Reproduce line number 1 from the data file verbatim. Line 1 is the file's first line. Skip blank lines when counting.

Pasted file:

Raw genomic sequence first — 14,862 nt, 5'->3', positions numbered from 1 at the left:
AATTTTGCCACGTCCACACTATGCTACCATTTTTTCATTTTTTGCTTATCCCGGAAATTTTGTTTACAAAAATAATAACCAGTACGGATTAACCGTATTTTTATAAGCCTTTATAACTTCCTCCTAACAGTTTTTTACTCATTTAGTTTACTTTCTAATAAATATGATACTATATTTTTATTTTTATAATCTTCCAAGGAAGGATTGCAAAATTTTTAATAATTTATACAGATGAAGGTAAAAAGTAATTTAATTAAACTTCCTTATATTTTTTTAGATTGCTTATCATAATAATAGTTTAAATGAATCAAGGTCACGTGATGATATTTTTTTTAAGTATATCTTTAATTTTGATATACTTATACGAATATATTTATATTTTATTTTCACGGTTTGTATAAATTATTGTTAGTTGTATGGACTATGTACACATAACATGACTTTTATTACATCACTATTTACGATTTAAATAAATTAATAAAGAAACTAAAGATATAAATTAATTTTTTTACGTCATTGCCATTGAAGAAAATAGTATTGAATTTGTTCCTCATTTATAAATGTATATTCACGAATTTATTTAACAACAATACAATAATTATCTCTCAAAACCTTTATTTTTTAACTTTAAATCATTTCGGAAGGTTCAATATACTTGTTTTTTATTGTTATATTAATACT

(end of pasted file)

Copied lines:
Raw genomic sequence first — 14,862 nt, 5'->3', positions numbered from 1 at the left: